The Natural History Museum in London is an amazing building. Its main entrance is in Cromwell Road, and as you walk in the massive doors it is easy to be overwhelmed by the building itself, before you even begin to look at the exhibits. The main entrance hall contains a cast of a diplodocus dinosaur, which stretches almost from one end to the other. To give you an idea of how big the hall itself is, Dippy, as he is affectionately known, is 105 feet long. The vaulted ceiling is ornately decorated and at one end of the hall a huge staircase goes up and then off to both sides, leading up to galleries on either side. A seated statue of Charles Darwin sits on the first landing, looking very serious as its sightless eyes gaze out over the massive cathedral-like hall in front of him.
Up till now my experience of this building consisted of visits with my son, walking through its hallowed halls talking in hushed tones as we surveyed the very carefully arranged exhibits. The only noise was the hushed babble of other visitors, interspersed with the occasional delighted squeal of a child on its first glance at the quite impressive Dippy. When I heard that the company my husband works for planned to have its Christmas party in the museum, I was curious as to what it would be like, and had in my mind the idea of a rather staid, quiet celebration in an historic setting. What I actually experienced could not have been further from what I imagined.
When we arrived at the museum gates, we were met by several burley security guards asking which party we were attending. It seems that there was not just one, but actually several parties in the museum that night. We were directed through the entrance halls towards the party we were attending in the great hall, and when we walked through the arched entrance,what I saw took my breath away. Dippy was completely illuminated, as were all the galleries. The statue of Charles Darwin almost hid in the darkness, occasionally lit by a beam from one of the spotlights moving round the room. A light show played over the ceiling of the hall, and at the end, a curtain of fairy lights gave the impression that Dippy was looking into the night sky. The buzz of people was louder than any noise I had ever heard in the museum before, and as a waiter offered me a glass of champagne, I noticed that there was a bar right underneath Dippy, a huge circular installation with more than four barmen offering wine, beer and water. The light show in the museum was so spectacular that it made taking photographs nearly impossible, but this photo gives a bit of an idea of what we saw:-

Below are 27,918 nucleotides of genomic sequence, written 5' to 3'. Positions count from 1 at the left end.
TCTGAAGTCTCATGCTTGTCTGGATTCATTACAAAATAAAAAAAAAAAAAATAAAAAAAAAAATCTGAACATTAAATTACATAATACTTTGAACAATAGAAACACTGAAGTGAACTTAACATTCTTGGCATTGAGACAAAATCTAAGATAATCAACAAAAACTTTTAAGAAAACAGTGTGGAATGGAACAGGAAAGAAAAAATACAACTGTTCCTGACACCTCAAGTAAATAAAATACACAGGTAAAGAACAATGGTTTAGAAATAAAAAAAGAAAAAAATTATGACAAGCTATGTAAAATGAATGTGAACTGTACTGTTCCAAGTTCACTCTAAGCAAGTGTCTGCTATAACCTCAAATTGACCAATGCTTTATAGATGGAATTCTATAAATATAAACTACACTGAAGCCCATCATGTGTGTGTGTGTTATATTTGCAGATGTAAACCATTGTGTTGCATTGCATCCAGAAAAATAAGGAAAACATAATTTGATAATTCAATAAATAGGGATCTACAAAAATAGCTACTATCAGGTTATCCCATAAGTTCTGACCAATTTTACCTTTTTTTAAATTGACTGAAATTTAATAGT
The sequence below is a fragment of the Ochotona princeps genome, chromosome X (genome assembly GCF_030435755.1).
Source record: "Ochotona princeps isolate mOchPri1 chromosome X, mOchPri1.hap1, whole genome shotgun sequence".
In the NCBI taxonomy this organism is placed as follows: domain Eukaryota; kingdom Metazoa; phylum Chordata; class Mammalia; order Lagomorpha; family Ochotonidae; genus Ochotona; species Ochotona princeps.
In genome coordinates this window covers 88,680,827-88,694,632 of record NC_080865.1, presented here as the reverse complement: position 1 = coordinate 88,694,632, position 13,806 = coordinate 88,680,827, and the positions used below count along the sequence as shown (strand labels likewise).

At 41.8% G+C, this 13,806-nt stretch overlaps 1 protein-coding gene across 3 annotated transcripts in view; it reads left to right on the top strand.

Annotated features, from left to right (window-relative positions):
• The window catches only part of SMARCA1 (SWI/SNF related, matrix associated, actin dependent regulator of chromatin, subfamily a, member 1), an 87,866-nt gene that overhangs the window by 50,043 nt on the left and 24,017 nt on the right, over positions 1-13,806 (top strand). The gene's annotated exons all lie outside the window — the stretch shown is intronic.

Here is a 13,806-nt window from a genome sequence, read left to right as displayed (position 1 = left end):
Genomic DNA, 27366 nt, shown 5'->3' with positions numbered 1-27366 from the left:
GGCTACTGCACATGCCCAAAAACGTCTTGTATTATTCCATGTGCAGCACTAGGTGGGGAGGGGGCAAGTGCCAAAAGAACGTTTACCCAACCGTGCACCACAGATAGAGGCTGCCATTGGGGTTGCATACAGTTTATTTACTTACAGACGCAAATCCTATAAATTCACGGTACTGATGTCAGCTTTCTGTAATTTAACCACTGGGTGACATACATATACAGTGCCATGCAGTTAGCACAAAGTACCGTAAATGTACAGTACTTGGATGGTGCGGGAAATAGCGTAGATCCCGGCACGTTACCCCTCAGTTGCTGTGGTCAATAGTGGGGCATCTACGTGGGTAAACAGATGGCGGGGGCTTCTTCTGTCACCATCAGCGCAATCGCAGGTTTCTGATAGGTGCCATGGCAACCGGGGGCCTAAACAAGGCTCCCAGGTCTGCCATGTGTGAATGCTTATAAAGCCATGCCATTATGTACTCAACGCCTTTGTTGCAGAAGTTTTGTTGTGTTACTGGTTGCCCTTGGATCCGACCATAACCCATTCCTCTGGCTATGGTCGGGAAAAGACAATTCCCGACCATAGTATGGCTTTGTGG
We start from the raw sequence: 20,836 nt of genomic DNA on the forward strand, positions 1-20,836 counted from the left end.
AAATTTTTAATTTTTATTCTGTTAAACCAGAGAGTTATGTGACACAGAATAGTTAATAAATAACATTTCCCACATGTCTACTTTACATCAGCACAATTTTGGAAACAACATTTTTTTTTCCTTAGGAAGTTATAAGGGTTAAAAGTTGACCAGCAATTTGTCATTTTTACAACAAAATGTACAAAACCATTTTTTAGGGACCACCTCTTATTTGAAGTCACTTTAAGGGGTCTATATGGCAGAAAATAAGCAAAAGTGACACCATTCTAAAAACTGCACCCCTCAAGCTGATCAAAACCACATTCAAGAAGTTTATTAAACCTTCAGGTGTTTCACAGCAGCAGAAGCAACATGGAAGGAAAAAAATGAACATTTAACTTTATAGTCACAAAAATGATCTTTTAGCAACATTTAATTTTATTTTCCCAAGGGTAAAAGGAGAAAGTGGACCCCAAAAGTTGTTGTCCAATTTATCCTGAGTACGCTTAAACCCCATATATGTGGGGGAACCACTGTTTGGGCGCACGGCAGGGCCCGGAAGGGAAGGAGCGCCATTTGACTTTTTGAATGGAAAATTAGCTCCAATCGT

Waiters and waitresses wandered through the crowds offering interesting hors d’oeuvres - tiny hamburgers, little slices of beef Wellington, baby crab cakes, tiny cones of fish and chips, and brie and cranberry club sandwiches sliced tinier than any tea sandwich I have ever seen. My glass was never empty, either refilled or replaced by a passing waiter, something I would sadly regret the next morning!
Later in the evening, a DJ set up on the stairs in front of the statue of Charles Darwin, who would definitely not have approved of the very loud and boisterous disco that followed. To escape the loud music from time to time, we wandered through various exhibits just off the great hall, including one of the winning and commended entries from the Veolia Environment Wildlife Photographer of the Year competition. The quality of the entries was staggering, especially some of the images captured by children as young as eleven. By this time, the waiting staff were offering tiny desserts - mince pies the size of fifty pence pieces, tiny cookies no bigger than my thumbnail and baby squares of light fruitcake.
It was a thoroughly enjoyable evening and gave me a glimpse of the Natural History Museum as I have never seen it before. Although the founders of those hallowed halls might not have approved, I found the transformation quite incredible. Even more amazing is that, next morning, the hall was back to its original quiet self, the bar gone, and Dippy surveying nothing out of the ordinary. Things were even back to normal for dear old Charles Darwin, until the next time the great hall is hired for a celebration - something that happens much more often than you might imagine!
If you fancy hiring a room in the Natural History Museum, click here for more information. It requires very deep pockets, and might be better considered on a corporate rather than a personal scale, but it certainly is one of the most impressive party venues I have ever visited anywhere in the world.